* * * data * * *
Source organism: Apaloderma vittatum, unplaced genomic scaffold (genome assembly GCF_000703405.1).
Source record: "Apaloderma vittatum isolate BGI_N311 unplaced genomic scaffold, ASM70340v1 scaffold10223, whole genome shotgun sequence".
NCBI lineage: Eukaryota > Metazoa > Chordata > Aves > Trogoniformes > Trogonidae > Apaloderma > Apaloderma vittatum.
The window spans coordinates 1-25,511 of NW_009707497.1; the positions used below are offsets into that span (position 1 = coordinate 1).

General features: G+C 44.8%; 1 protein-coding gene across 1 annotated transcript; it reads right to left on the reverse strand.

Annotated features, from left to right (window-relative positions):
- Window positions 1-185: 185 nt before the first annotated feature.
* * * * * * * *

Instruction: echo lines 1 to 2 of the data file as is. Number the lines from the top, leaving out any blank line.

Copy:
Source organism: Apaloderma vittatum, unplaced genomic scaffold (genome assembly GCF_000703405.1).
Source record: "Apaloderma vittatum isolate BGI_N311 unplaced genomic scaffold, ASM70340v1 scaffold10223, whole genome shotgun sequence".